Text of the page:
Originally Posted by Scout 30
Said the guy with the 50 footer. Have to admit though, that Brewer cutter
is pretty sweet.
Savoir is right though, Scout.
Right now, my boat budget is almost non-existent. For my budget to be really useful, will take about another 3 years.
Going with it now means old and cheap
, and maintenance
and upgrades being a continuous process as the funds come in.
Luckily, I have every confidence in old fibreglass, having had a lot of surprising (to me) hands on experiences with it. Years ago I had read of fibreglass boats running into coral reefs
at cruising speed during the night, to be pulled off in daylight, with no damage (yeah right, thought me, pull the other one . . . ).
Well I had a similar, if not worse experience, with a mid 1960's boat, going up an estuary at 6+ knots through the water, with a flood tide under us, when the guy on the tiller turned onto the rocks because a marker buoy had sunk (the last one, marking the sharp turn to starboard, so he turned at the one prior that was a starboard channel marker). The standing ringing sang at an increasing pitch
with the impact, the mast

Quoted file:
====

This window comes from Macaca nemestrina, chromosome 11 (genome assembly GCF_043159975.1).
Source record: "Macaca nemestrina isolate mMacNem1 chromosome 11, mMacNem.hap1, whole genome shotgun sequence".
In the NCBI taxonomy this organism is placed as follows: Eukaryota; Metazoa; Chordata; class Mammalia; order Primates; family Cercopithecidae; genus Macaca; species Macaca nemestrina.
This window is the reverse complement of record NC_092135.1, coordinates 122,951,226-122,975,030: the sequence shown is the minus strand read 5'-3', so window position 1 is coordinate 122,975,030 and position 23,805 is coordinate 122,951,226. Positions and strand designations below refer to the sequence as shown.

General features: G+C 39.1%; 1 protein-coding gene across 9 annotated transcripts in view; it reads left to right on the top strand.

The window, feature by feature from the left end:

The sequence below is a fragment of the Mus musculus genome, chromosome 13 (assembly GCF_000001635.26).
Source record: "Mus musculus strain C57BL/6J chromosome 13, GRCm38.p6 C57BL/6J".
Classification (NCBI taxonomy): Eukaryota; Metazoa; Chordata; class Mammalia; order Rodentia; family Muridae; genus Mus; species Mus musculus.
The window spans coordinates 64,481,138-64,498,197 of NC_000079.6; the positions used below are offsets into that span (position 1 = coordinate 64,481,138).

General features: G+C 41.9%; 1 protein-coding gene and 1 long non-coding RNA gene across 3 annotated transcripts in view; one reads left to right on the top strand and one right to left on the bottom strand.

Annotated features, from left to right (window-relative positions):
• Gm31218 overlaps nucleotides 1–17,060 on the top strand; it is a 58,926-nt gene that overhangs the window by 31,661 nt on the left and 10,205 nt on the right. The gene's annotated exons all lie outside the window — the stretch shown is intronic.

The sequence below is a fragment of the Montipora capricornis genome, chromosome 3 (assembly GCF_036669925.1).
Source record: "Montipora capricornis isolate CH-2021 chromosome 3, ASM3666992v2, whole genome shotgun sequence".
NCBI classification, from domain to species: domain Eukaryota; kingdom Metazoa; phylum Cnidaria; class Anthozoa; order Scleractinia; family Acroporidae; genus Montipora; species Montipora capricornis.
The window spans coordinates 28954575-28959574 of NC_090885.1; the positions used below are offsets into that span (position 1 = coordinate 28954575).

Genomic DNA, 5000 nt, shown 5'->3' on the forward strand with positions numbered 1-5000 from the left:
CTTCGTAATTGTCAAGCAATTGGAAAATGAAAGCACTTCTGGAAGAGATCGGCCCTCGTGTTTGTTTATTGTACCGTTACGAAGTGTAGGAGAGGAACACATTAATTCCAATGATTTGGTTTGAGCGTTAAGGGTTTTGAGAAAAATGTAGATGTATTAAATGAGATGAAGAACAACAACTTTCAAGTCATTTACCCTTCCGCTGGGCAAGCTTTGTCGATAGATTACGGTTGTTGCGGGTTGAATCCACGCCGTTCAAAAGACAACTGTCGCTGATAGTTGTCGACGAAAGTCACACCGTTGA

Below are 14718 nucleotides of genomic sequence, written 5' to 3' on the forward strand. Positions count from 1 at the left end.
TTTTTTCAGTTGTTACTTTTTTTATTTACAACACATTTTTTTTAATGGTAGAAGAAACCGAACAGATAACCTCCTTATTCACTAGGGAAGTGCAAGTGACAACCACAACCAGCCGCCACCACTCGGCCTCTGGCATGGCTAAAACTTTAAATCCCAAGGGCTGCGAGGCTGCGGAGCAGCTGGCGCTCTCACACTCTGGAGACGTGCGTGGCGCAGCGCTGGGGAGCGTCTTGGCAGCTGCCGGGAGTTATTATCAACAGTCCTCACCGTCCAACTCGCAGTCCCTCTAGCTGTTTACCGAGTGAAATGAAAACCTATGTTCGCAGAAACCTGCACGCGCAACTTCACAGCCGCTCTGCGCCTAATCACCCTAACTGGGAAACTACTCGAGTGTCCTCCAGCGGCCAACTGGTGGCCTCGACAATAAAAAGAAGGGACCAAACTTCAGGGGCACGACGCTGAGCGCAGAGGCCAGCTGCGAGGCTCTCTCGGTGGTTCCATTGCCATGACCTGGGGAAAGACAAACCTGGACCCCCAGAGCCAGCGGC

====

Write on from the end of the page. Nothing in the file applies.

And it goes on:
sprung forward. and instead of hitting full astern, the guy on the tiller kept going onto more rocks, until we regained the channel.
Believe me, my head was in the hatch
looking for water flooding in.
Well we waited for the tide to go out to inspect the damage, and there was a flake of gel coat off the keel
as big as my thumb nail (which I repaired at the same time).
The same boat had its mooring
fail (a huge mooring
buried in the estuary bottom, and the force was so high, the whole mooring lifted out) in a massive blow one night, and the boat slammed into the concrete approach to the road bridge over the estuary at high speed, and at low water the following morning, it was sat on the concrete at such a crazy angle, I was wondering if the poor thing would sink as we tried to tow it off at high tide. A thorough inspection
revealed a small scratch in the gel coat at the bow, just under the pulpit (more gel coat repair paste sorted that rapidly).
With my dinghy
pulling, and a friends dinghy
pulling, the two of us managed to pull it off the ramp
So yeah, I'm not too worried about buying
something old and cheap
, and I may not even bother getting anything different in a few years time.
One thing I will not do though, is have any boat with balsa or foam coring in the hull
. . . No way Jose.
I'm not that keen on having anything with bolt on keels either. I'd be ok with sensible interior
mouldings, but I'd have to have a very close look at a specific boat first, before deciding.
I freely admit I am biased that way, but that's how it is staying.
PS. The catalogue of essential repairs
that Donna Lang had to do to her 28′ Southern Cross, to make it fit for sea, should be a sobering education for anybody.